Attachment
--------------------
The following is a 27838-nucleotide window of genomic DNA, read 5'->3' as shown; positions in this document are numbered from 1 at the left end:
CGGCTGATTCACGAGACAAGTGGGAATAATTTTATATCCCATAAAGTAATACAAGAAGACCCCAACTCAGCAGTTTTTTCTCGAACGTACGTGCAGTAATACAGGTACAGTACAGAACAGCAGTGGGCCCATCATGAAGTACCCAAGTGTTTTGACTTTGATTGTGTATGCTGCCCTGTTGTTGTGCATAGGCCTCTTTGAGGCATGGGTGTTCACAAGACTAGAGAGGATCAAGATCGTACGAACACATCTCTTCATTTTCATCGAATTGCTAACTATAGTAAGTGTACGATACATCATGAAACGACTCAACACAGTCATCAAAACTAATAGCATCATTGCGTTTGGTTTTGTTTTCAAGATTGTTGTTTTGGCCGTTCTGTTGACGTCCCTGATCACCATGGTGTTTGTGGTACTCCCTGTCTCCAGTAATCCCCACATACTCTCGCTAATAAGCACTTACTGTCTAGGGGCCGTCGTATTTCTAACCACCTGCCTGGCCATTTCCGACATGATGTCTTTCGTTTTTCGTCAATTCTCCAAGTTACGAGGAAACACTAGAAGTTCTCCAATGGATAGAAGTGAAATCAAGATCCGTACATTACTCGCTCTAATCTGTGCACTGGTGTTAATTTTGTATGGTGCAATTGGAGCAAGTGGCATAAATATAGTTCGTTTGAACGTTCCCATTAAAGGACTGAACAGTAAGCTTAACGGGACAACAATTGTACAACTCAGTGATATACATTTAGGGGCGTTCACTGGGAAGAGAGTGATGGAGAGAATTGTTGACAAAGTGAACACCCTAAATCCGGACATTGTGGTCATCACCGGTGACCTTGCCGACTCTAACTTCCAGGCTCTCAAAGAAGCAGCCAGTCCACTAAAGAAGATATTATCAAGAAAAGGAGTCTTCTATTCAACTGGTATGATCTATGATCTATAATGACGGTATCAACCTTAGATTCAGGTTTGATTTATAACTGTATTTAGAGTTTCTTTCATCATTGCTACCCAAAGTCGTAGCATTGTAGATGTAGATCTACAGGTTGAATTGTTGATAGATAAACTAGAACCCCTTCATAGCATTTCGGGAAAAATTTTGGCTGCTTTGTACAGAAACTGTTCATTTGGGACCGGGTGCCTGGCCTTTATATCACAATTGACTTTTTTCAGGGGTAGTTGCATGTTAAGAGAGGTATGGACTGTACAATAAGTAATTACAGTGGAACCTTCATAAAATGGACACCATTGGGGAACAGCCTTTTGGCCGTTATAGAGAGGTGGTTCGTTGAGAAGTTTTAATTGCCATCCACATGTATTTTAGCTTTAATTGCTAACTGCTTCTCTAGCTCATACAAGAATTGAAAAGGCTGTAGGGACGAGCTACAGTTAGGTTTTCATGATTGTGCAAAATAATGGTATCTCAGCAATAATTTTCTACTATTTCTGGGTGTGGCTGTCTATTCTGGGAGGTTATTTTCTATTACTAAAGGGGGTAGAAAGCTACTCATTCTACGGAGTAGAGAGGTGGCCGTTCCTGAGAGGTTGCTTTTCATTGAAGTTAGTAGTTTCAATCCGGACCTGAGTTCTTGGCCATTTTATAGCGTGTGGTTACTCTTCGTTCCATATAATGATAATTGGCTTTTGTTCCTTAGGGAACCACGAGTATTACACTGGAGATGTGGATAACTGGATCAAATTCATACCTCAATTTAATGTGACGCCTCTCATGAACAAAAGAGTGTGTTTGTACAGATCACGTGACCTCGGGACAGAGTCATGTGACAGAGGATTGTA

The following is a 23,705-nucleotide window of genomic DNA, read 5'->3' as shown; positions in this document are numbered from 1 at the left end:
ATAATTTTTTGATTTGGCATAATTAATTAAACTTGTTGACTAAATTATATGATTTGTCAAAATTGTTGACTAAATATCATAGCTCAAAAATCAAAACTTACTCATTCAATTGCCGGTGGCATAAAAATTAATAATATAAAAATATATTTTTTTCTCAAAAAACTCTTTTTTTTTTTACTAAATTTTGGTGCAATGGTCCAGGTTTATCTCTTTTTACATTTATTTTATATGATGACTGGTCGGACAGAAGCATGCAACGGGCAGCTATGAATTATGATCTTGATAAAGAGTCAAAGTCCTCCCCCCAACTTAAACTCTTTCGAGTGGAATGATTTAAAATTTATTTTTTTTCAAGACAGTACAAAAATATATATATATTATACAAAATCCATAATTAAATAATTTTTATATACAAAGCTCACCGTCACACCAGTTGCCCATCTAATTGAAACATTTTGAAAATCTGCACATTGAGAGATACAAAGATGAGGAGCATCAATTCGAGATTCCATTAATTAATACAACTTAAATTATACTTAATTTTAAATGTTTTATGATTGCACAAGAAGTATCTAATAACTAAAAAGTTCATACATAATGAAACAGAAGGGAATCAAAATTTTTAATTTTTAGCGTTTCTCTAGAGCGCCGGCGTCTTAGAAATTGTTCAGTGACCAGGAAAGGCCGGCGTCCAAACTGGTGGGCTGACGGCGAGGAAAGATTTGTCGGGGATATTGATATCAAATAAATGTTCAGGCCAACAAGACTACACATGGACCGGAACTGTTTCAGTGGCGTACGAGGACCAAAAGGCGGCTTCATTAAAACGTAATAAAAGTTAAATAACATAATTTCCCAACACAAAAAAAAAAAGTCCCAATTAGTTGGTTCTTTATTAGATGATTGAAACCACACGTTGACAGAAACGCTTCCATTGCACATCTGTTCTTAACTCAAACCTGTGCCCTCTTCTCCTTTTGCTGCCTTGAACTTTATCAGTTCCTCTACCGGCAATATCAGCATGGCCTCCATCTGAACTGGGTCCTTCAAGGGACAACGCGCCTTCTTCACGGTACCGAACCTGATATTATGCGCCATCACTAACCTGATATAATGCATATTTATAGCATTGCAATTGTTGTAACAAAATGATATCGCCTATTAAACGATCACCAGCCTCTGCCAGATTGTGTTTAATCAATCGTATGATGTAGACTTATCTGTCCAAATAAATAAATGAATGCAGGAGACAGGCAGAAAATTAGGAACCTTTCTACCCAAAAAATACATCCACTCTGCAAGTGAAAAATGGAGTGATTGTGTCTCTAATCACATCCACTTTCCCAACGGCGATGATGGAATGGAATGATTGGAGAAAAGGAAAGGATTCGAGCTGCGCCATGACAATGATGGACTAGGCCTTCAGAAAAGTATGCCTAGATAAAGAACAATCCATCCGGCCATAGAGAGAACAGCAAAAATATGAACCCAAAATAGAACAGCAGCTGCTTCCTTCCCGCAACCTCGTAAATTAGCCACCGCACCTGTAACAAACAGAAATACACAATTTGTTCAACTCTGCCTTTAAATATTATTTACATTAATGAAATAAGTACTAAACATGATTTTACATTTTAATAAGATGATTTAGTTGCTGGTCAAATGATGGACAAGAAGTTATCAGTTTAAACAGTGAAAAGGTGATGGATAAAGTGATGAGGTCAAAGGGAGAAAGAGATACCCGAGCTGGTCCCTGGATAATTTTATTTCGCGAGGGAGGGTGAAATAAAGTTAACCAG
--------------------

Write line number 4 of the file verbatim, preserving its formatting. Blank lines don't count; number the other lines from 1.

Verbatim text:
ATAATTTTTTGATTTGGCATAATTAATTAAACTTGTTGACTAAATTATATGATTTGTCAAAATTGTTGACTAAATATCATAGCTCAAAAATCAAAACTTACTCATTCAATTGCCGGTGGCATAAAAATTAATAATATAAAAATATATTTTTTTCTCAAAAAACTCTTTTTTTTTTTACTAAATTTTGGTGCAATGGTCCAGGTTTATCTCTTTTTACATTTATTTTATATGATGACTGGTCGGACAGAAGCATGCAACGGGCAGCTATGAATTATGATCTTGATAAAGAGTCAAAGTCCTCCCCCCAACTTAAACTCTTTCGAGTGGAATGATTTAAAATTTATTTTTTTTCAAGACAGTACAAAAATATATATATATTATACAAAATCCATAATTAAATAATTTTTATATACAAAGCTCACCGTCACACCAGTTGCCCATCTAATTGAAACATTTTGAAAATCTGCACATTGAGAGATACAAAGATGAGGAGCATCAATTCGAGATTCCATTAATTAATACAACTTAAATTATACTTAATTTTAAATGTTTTATGATTGCACAAGAAGTATCTAATAACTAAAAAGTTCATACATAATGAAACAGAAGGGAATCAAAATTTTTAATTTTTAGCGTTTCTCTAGAGCGCCGGCGTCTTAGAAATTGTTCAGTGACCAGGAAAGGCCGGCGTCCAAACTGGTGGGCTGACGGCGAGGAAAGATTTGTCGGGGATATTGATATCAAATAAATGTTCAGGCCAACAAGACTACACATGGACCGGAACTGTTTCAGTGGCGTACGAGGACCAAAAGGCGGCTTCATTAAAACGTAATAAAAGTTAAATAACATAATTTCCCAACACAAAAAAAAAAAGTCCCAATTAGTTGGTTCTTTATTAGATGATTGAAACCACACGTTGACAGAAACGCTTCCATTGCACATCTGTTCTTAACTCAAACCTGTGCCCTCTTCTCCTTTTGCTGCCTTGAACTTTATCAGTTCCTCTACCGGCAATATCAGCATGGCCTCCATCTGAACTGGGTCCTTCAAGGGACAACGCGCCTTCTTCACGGTACCGAACCTGATATTATGCGCCATCACTAACCTGATATAATGCATATTTATAGCATTGCAATTGTTGTAACAAAATGATATCGCCTATTAAACGATCACCAGCCTCTGCCAGATTGTGTTTAATCAATCGTATGATGTAGACTTATCTGTCCAAATAAATAAATGAATGCAGGAGACAGGCAGAAAATTAGGAACCTTTCTACCCAAAAAATACATCCACTCTGCAAGTGAAAAATGGAGTGATTGTGTCTCTAATCACATCCACTTTCCCAACGGCGATGATGGAATGGAATGATTGGAGAAAAGGAAAGGATTCGAGCTGCGCCATGACAATGATGGACTAGGCCTTCAGAAAAGTATGCCTAGATAAAGAACAATCCATCCGGCCATAGAGAGAACAGCAAAAATATGAACCCAAAATAGAACAGCAGCTGCTTCCTTCCCGCAACCTCGTAAATTAGCCACCGCACCTGTAACAAACAGAAATACACAATTTGTTCAACTCTGCCTTTAAATATTATTTACATTAATGAAATAAGTACTAAACATGATTTTACATTTTAATAAGATGATTTAGTTGCTGGTCAAATGATGGACAAGAAGTTATCAGTTTAAACAGTGAAAAGGTGATGGATAAAGTGATGAGGTCAAAGGGAGAAAGAGATACCCGAGCTGGTCCCTGGATAATTTTATTTCGCGAGGGAGGGTGAAATAAAGTTAACCAG